The city of Brighton is a strange contradiction in terms. On the one hand, it revels in a Donald McGill-esque seediness to this day, combining picture postcard cheek with hints of something darker. Little wonder that Keith Waterhouse famously said of it that ‘it looks like a town helping the police with its enquiries.’ On the other, it combines a liberal and eccentric outlook with some of the best dining and drinking options anywhere in the country, and the two are anything but mutually exclusive. To spend an afternoon quaffing, munching and libating one’s way around the Lanes – and further – is to understand the quixotic spirit of a place where contradiction and absurdity are everyday parts of life.
The odyssey began at Cin Cin, a small Italian restaurant set around the North Laine. Although tricky to find, the exceptionally good pasta is an unmissable recreation of top-notch Italian osterias, and the ravioli with potato and rocket and the pappardelle with Sussex beef shin are both delicious – and superbly priced at a mere £9 and £10, respectively. With only 18 places to eat situated around an open kitchen, this has all the glamour of a chef’s table, but at altogether more affordable prices.
It was then a hop and a skip to one of my favourite restaurants anywhere, let alone Brighton, the Chilli Pickle. The brainchild of husband and wife time Alun and Dawn Sperring, it combines all the hallmarks of contemporary sub-continental cooking with a European twist – hence the name, combining exoticism with something altogether closer to home. There are a cornucopia of delights on the menu, not least the so-called ‘King Thali’, an assortment of curries with side dishes and adornments that will satisfy the most comprehensive of appetites.
Yet Sperring was keen to show off his signature dish, the pork knuckle vindaloo, and it would be a lacklustre man or woman who did not enjoy the challenge before them. Drawing as much on Bavarian cuisine as that of India, it offered a superbly cooked and comprehensive amount of porcine bliss together with a just-hot-to-manage vindaloo sauce, with the whole shebang served on a deliciously fluffy naan bread. Washed down with a wheat beer – the drinks list has an excellent selection of unusual options – it was a truly blissful thing to eat.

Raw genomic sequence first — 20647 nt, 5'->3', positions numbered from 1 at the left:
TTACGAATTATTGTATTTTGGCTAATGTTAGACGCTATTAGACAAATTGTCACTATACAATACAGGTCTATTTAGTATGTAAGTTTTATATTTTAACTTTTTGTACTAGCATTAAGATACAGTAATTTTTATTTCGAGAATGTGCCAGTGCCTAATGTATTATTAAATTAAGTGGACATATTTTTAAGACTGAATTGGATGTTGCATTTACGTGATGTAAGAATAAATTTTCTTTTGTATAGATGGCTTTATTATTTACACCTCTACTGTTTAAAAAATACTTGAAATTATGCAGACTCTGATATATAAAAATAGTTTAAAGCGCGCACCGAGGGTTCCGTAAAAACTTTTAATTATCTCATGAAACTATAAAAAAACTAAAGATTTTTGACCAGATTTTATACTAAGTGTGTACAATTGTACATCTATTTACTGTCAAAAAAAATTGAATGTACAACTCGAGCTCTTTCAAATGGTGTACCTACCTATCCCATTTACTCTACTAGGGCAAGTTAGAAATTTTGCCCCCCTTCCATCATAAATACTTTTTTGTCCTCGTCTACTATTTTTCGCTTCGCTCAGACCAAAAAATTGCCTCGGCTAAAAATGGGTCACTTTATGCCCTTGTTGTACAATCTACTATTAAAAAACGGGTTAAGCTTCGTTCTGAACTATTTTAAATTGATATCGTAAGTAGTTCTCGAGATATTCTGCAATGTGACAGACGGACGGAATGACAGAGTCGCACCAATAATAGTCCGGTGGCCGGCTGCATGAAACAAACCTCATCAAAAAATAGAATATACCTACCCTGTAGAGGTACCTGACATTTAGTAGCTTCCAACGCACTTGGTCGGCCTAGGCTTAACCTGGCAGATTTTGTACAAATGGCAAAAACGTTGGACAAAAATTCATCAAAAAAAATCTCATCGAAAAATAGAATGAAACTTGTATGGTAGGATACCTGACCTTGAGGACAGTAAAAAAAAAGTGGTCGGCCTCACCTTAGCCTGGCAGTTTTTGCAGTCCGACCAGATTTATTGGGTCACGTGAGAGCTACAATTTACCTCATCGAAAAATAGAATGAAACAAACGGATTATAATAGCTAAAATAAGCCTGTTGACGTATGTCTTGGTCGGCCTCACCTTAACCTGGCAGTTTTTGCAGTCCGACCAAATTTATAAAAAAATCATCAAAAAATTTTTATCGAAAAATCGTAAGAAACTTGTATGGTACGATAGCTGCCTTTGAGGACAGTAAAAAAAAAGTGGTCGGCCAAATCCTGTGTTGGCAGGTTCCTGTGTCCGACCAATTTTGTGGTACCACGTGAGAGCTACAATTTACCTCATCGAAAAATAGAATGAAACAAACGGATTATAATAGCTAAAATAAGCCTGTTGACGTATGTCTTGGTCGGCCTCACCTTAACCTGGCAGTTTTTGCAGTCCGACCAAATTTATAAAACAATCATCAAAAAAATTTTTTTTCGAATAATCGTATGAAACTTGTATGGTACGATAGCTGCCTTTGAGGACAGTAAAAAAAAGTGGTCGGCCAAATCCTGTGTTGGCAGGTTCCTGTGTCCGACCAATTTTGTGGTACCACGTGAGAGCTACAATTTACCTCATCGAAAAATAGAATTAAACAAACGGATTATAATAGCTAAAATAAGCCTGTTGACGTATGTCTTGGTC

However, if you’re looking for bliss in Brighton, then it is near-obligatory to visit the restaurant that’s regularly voted the city’s best, most recently in the much-sought-after Brighton’s Best Restaurants awards. 64 Degrees occupies a small space in the Lanes, and is the brainchild of chef-patron Michael Bremner. After a stint at the decent but unexceptional Due South, he opened an innovative and exciting space that has attracted a huge amount of critical attention. It isn’t at all hard to see why. Bremner’s menu is divided up into short, almost gnomic sections – ‘Meat’, ‘Fish’ and ‘Vegetables’ – which barely gives any indication of the culinary wonders that you might sample.
On my visit, delicious muffin-like bread with Marmite butter gave way to ceviche of sea bass with scotch bonnet chilli, the tomato and burrata salad of your dreams, flawlessly cooked rump of beef and much, much more. It hasn’t received a Michelin star for some unaccountable reason, but Bremner is philosophical about this, claiming that there are some obscure rules and regulations that he has never been entirely privy to. Still, being fully booked constantly must soften the blow somewhat. As we end the meal with a wicked twist on a gummy bear and lime sorbet – watch out for the kick! – it’s hard not to reflect that this is food as good as you could expect to eat anywhere in the country at the moment.
There are many other top-notch places to visit in Brighton, which we strolled along to, feeling increasingly stuffed, in the best of ways. The Little Fish Market in Hove serves flawless seafood, of which a perfect native oyster served with elderflower and Jersey cream was the highlight, and seems likely to build on its much-beloved neighbourhood reputation with greater acclaim once national food critics start waking up to its charms. And a London refugee, Bincho Yakitori, serves Japanese bar food of chicken kara age and delicious skewers that might have anything from quail’s eggs and bacon to chicken hearts, all at inexpensive and sensible prices; one of my companions sighs ‘I brought my son in here, and he went mad with excitement. Still only cost about £30, though.’
These restaurants, and many more, participate in the OctoberBest event, in which Brighton’s top 20 restaurants serve special £20 menus, including one-off signature dishes created for the event. It will be unusual, innovative, delicious and unmissable. Just, then, like the city that hosts it. We can’t wait.
Find out more information about OctoberBest and Brighton’s top restaurants at www.brightonsbestrestaurants.com.